The UN Secretary General has slammed the “grotesque greed” of oil and gas companies making record profits off the energy crisis.
Antonio Guterres said the world’s biggest energy companies made a profit of nearly $100bn in the first three months of the year.
Four of the companies - Exxon, Chevron, Shell and TotalEnergies – made over $50bn in the second quarter.
It comes as families all over the world struggle to meet the spiralling cost-of-living, with basics like food, home heating and fuel all surging in the early part of 2022.
The UN Secretary General says oil and gas companies should face special taxes on profits they are making at the expense of people and the climate.
“It is immoral for oil and gas companies to be making record profits from this energy crisis on the back of the poorest communities and at a massive cost to the climate,” he said.
Meanwhile, the Consumers Association of Ireland (CAI) is urging the Government to do something about ‘blatant profiteering’ of energy companies.
The association says companies are continuing to charge high prices despite the fall in the international price of oil.
The price of oil is now at its lowest point since last February; however, many companies are continuing to charge high prices, particularly when it comes to home heating.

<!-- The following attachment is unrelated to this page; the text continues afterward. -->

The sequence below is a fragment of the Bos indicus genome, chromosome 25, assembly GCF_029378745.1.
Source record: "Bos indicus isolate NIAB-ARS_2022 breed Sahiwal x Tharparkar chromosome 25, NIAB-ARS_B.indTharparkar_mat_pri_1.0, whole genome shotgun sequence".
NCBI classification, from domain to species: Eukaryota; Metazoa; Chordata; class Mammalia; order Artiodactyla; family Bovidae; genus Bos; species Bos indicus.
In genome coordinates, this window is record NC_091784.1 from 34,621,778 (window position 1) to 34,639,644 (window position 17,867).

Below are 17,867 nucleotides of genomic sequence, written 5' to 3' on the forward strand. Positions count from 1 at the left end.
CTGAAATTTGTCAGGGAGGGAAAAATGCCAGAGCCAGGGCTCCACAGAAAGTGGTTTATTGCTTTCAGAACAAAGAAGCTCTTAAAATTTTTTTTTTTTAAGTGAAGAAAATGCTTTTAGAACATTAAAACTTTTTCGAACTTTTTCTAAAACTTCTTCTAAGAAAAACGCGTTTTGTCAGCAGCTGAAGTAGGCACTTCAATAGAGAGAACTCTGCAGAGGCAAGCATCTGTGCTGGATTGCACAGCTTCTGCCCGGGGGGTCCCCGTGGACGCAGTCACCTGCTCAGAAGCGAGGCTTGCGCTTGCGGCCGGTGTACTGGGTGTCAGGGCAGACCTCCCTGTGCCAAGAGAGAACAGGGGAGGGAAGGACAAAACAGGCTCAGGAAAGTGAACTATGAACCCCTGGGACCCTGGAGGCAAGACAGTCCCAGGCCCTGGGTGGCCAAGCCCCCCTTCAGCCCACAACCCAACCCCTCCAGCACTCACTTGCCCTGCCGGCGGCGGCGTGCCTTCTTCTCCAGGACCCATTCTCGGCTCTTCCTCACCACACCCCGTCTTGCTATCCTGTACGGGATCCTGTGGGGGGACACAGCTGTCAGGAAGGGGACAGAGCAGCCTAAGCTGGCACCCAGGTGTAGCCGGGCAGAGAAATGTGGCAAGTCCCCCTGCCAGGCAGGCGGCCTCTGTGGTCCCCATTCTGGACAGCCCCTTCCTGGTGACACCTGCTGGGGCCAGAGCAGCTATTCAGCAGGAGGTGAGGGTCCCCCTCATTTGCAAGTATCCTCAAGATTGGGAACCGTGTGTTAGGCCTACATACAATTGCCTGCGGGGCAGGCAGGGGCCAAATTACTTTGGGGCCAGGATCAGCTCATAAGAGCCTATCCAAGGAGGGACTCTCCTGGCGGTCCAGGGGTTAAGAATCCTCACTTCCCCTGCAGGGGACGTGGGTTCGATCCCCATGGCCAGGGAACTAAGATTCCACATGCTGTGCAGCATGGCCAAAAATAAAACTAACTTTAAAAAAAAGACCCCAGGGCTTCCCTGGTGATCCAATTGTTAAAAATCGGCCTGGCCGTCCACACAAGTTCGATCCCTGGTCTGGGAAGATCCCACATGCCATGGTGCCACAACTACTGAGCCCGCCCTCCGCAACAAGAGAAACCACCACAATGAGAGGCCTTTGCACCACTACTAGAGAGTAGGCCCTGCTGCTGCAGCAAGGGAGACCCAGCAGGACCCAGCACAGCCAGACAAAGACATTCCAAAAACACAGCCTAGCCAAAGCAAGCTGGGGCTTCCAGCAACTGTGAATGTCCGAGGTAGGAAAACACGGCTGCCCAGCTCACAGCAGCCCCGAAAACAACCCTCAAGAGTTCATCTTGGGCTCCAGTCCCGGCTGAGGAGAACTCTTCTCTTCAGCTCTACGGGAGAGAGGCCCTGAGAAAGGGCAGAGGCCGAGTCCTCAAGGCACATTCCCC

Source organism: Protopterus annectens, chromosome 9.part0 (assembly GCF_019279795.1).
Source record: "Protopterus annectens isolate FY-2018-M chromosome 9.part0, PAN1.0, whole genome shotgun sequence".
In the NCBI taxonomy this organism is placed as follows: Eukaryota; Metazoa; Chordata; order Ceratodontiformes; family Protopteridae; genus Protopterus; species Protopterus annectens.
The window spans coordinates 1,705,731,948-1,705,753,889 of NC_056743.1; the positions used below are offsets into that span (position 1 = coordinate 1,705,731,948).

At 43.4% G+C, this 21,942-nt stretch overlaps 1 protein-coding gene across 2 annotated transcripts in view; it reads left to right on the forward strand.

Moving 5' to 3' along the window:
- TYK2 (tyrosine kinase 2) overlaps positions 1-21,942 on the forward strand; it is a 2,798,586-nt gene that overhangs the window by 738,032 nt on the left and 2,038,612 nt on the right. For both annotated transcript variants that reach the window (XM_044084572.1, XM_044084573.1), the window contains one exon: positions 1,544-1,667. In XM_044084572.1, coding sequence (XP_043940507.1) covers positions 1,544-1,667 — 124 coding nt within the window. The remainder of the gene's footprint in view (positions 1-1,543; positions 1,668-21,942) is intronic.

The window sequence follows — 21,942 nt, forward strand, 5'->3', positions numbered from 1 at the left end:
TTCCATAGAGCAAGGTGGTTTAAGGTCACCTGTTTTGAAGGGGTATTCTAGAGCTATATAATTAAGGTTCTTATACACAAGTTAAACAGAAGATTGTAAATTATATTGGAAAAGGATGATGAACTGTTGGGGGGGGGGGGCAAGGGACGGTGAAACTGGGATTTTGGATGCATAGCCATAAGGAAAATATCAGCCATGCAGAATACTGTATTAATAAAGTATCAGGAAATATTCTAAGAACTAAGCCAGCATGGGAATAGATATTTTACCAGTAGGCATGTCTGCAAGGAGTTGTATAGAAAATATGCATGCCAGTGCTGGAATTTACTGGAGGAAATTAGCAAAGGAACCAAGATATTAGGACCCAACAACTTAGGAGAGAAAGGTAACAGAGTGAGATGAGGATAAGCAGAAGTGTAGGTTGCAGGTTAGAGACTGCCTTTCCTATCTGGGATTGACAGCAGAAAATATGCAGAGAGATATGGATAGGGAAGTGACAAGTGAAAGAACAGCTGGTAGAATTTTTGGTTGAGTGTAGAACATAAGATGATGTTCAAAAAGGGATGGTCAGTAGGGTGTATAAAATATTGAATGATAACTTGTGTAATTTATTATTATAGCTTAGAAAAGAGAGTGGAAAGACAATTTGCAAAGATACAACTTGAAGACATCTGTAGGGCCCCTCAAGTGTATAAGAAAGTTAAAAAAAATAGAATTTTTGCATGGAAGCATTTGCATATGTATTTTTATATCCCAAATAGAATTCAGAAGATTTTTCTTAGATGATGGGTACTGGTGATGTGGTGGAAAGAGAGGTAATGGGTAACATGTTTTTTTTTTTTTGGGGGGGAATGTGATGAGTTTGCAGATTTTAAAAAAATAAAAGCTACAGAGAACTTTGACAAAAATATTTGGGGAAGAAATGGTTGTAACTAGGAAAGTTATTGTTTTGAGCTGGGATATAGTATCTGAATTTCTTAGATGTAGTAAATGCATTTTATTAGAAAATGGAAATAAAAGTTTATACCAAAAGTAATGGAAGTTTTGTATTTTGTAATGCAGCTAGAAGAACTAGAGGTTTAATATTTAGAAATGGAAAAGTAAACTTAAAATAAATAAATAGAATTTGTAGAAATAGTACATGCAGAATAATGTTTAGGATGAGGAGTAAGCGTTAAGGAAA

The international price has fallen more than 10% in the last week alone and while some service stations have started to reduce the price at the pump, others remain stubbornly high.
CAI spokesman Dermot Jewell told Newstalk that Government must step in to ensure companies are charging a fair price.
“It makes sense that Government step in now and make it clear that prices must be transparent, that they must address inflation and more to the point, that they must reduce in line and in tandem with all fuel prices,” he said.
“That needs to happen now.”
He said it is a real cause of concern that the cost of home heating oil is not reducing at the same rate as petrol and diesel.
“Where international prices are reducing, it should follow that national rates should fall – but it’s not happening,” he said.
“It is certainly not happening at anything approaching the speed at which they are needed to reduce to benefit those who rely on home heating oil predominantly.”
Last month, the UK approved a one-off 25% ‘windfall tax’ on energy companies – with the British Government hoping it would raise €25bn.
Italy has imposed similar measures; however, the French Government rejected such a move.
The idea has been proposed in the US; however, it appears to have little political momentum behind it.